I did buy some cheap airbrushes later on and although I had some experience they were hard to keep working consistently. Early on I had a couple of badger clones from everything airbrush and they were, shall we say, not great. I went back to my Aztek and gave them away. I also brought one like the point zero with the built in mac and C cup, mine is branded Fraulein. When it works it is quite good however it would randomly block and not work so now it sits in my box unused. I do see both sides of things, however, now whatever I am getting into, or fancy having a go at, I do lots of research before hand ( doing research at the moment for 3d printers and metal working lathes) I can say I wont be going budget on those but not the top of the range.

    Johnny, these were my first 2 airbrush attempts with the Aztek

    4.jpg

    Image036.jpg



    Lee
  8. Johnny

    Johnny Double Actioner

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    You guys can at least draw. I cannot draw, so I wonder if I should abort.

    Ponz
  9. DaveG

    DaveG Airbush Analyst Very Likeable!

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    You on FB? I have a few albums that may be of help deciding ho to approach things. There are also some kits available in the form of School of Realism Classroom in the box sets that help teach application methods that could potentially aid in getting round having the ability to draw a stick figure.

    In the event you can see it, here is a link to a step by step I did on how I painted a skull - https://www.facebook.com/media/set/?set=a.1253228414782744&type=3

    skull.jpg

    and this was my stab at one of the classroom in the box kits - There is enough online instructional content included with this eye kit that even a person using an airbrush for the first time can get to a point where they can pull this off. You will start off with a monochromatic version using the included supplies... (you'll note this one was done with one of the import brushes)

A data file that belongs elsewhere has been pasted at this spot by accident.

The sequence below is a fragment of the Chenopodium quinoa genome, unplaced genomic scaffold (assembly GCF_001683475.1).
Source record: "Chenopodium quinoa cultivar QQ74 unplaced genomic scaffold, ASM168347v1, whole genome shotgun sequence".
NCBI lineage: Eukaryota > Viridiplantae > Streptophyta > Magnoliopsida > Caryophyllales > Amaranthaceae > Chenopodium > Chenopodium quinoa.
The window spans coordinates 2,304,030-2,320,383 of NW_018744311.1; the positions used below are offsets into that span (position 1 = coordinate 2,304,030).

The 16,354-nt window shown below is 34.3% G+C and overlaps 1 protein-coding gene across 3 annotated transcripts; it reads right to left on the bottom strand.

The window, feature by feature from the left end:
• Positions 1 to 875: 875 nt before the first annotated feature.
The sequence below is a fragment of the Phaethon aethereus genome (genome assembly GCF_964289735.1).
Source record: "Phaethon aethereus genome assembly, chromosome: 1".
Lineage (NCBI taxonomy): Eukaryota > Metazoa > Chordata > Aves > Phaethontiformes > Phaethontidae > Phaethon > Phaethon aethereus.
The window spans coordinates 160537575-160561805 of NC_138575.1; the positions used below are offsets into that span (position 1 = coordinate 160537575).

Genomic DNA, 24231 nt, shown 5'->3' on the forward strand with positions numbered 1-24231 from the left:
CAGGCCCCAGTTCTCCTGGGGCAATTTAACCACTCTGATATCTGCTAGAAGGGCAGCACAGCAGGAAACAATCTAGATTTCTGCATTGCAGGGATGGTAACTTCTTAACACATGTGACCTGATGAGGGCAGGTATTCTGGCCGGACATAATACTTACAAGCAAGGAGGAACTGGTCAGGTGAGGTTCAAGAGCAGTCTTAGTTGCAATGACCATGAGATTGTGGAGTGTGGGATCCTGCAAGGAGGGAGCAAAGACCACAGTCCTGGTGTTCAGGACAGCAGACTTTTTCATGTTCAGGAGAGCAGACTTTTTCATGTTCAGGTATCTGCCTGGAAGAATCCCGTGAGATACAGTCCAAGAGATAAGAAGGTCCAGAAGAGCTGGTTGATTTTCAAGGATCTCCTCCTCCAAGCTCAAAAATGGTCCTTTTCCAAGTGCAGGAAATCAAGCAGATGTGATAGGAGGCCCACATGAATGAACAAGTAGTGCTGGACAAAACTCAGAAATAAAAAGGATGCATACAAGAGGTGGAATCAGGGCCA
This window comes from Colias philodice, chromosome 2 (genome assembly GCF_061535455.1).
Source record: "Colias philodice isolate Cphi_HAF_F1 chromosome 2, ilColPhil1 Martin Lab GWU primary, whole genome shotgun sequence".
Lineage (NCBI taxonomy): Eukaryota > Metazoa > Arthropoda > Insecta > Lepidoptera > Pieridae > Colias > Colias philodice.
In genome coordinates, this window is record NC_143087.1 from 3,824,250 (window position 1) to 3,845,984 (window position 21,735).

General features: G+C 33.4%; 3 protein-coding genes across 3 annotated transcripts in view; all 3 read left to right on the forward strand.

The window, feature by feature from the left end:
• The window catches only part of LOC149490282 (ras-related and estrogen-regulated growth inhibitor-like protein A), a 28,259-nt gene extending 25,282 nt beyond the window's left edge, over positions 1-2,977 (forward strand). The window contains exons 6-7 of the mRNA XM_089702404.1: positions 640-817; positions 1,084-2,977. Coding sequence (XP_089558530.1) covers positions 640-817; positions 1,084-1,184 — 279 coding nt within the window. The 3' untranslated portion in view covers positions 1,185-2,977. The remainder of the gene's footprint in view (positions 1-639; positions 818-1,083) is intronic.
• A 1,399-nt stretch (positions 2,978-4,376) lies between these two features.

blair eye1.jpg

    Available at - Blair School of Realism - https://www.schoolofrealism.com/collections/all-kits
    Johnny likes this.
  10. JackEb

    JackEb The Dragon Hunter Staff Member Admin

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    No, I could not draw, that’s why I posted my picture, it was done with no artistic talent apart from stick figures.
    I could possibly draw a little better now (11 years later) but I haven’t tried.

    You don’t need to be able to draw to produce something recognisable!

    Your skills will improve over time
    Johnny likes this.
  11. DaveG

    DaveG Airbush Analyst Very Likeable!

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    What I really meant to say, is that it really isn't about the ability to draw - it is more about the skill acquired in applying the paint. There are gobs of tricks for getting around the actual drawing part ;)
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  12. JackEb

    JackEb The Dragon Hunter Staff Member Admin

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    extremely well explained Dave !! :thumbsup:
  13. Mr.Micron

    Mr.Micron Royal pain in the air hose Staff Member Admin Very Likeable!

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    I forget which pro said this but you don't have to know how to draw to learn to airbrush . While being able to is a plus a lot of the pros trace or project their image and paint. Just think kids coloring book.
    Johnny likes this.
  14. JackEb

    JackEb The Dragon Hunter Staff Member Admin

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  15. Johnny

    Johnny Double Actioner

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  16. Karl Becker

    Karl Becker Mac-Valve Maestro! Very Likeable!

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    I get what you are looking for. You don't want to invest money into something that may not work out and want proof that it's possible it can. I can't draw to save my life. I'm nowhere near the talent level of most of the artists here, which is fine. I came into this knowing and accepting that, so I'm just having fun with it hoping I get better at some point.

    If you look at my gallery, every one of those, with the exception of the cat and the Ram was done with a cheap Master Airbrush. For the ram, I was still using cheap paint, and for the cat, I upgraded to better paint, but still not the right paint for the job. For me, it was more about learning technique and control. After upgrading my brush and paint, things got easier. I still have a lot to learn, but using other tools and techniques learned along the way have made painting more satisfying, at least to the point that I don't feel like I'm wasting my time and money.

    It's a personal decision, but I don't think "I can't draw" is a good enough reason to give up on it. The real question is are you enjoying doing it?